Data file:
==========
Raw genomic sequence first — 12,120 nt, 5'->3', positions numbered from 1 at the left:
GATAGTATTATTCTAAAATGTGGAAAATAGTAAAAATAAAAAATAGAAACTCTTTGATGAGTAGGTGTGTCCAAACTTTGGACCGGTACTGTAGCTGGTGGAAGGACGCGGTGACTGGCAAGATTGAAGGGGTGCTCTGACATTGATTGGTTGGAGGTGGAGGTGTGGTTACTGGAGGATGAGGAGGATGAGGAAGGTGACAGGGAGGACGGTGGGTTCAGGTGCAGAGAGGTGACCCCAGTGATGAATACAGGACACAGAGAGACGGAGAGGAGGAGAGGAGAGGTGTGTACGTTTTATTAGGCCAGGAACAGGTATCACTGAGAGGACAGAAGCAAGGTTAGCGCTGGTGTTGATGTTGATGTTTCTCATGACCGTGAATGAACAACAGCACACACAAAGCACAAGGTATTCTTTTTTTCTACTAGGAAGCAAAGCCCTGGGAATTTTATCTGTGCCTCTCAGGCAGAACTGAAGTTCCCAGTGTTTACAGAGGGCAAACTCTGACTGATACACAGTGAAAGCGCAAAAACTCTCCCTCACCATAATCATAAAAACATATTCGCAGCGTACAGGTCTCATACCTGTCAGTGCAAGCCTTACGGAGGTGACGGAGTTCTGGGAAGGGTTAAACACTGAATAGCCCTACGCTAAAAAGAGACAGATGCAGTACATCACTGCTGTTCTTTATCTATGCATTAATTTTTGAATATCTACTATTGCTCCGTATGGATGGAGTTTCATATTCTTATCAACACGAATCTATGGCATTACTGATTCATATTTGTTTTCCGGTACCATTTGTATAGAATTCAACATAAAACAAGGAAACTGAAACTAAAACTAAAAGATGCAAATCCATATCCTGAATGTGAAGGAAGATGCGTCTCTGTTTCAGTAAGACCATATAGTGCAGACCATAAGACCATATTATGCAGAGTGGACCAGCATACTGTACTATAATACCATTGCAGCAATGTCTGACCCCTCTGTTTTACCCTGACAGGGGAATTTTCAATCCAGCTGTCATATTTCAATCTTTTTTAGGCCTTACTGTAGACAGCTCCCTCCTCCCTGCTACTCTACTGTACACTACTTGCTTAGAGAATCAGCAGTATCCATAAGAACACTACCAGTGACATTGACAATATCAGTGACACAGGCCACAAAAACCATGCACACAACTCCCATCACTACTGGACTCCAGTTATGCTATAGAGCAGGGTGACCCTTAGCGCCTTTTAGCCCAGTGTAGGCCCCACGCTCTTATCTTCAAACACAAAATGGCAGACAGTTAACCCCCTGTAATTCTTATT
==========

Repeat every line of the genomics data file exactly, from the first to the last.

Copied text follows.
Raw genomic sequence first — 12,120 nt, 5'->3', positions numbered from 1 at the left:
GATAGTATTATTCTAAAATGTGGAAAATAGTAAAAATAAAAAATAGAAACTCTTTGATGAGTAGGTGTGTCCAAACTTTGGACCGGTACTGTAGCTGGTGGAAGGACGCGGTGACTGGCAAGATTGAAGGGGTGCTCTGACATTGATTGGTTGGAGGTGGAGGTGTGGTTACTGGAGGATGAGGAGGATGAGGAAGGTGACAGGGAGGACGGTGGGTTCAGGTGCAGAGAGGTGACCCCAGTGATGAATACAGGACACAGAGAGACGGAGAGGAGGAGAGGAGAGGTGTGTACGTTTTATTAGGCCAGGAACAGGTATCACTGAGAGGACAGAAGCAAGGTTAGCGCTGGTGTTGATGTTGATGTTTCTCATGACCGTGAATGAACAACAGCACACACAAAGCACAAGGTATTCTTTTTTTCTACTAGGAAGCAAAGCCCTGGGAATTTTATCTGTGCCTCTCAGGCAGAACTGAAGTTCCCAGTGTTTACAGAGGGCAAACTCTGACTGATACACAGTGAAAGCGCAAAAACTCTCCCTCACCATAATCATAAAAACATATTCGCAGCGTACAGGTCTCATACCTGTCAGTGCAAGCCTTACGGAGGTGACGGAGTTCTGGGAAGGGTTAAACACTGAATAGCCCTACGCTAAAAAGAGACAGATGCAGTACATCACTGCTGTTCTTTATCTATGCATTAATTTTTGAATATCTACTATTGCTCCGTATGGATGGAGTTTCATATTCTTATCAACACGAATCTATGGCATTACTGATTCATATTTGTTTTCCGGTACCATTTGTATAGAATTCAACATAAAACAAGGAAACTGAAACTAAAACTAAAAGATGCAAATCCATATCCTGAATGTGAAGGAAGATGCGTCTCTGTTTCAGTAAGACCATATAGTGCAGACCATAAGACCATATTATGCAGAGTGGACCAGCATACTGTACTATAATACCATTGCAGCAATGTCTGACCCCTCTGTTTTACCCTGACAGGGGAATTTTCAATCCAGCTGTCATATTTCAATCTTTTTTAGGCCTTACTGTAGACAGCTCCCTCCTCCCTGCTACTCTACTGTACACTACTTGCTTAGAGAATCAGCAGTATCCATAAGAACACTACCAGTGACATTGACAATATCAGTGACACAGGCCACAAAAACCATGCACACAACTCCCATCACTACTGGACTCCAGTTATGCTATAGAGCAGGGTGACCCTTAGCGCCTTTTAGCCCAGTGTAGGCCCCACGCTCTTATCTTCAAACACAAAATGGCAGACAGTTAACCCCCTGTAATTCTTATT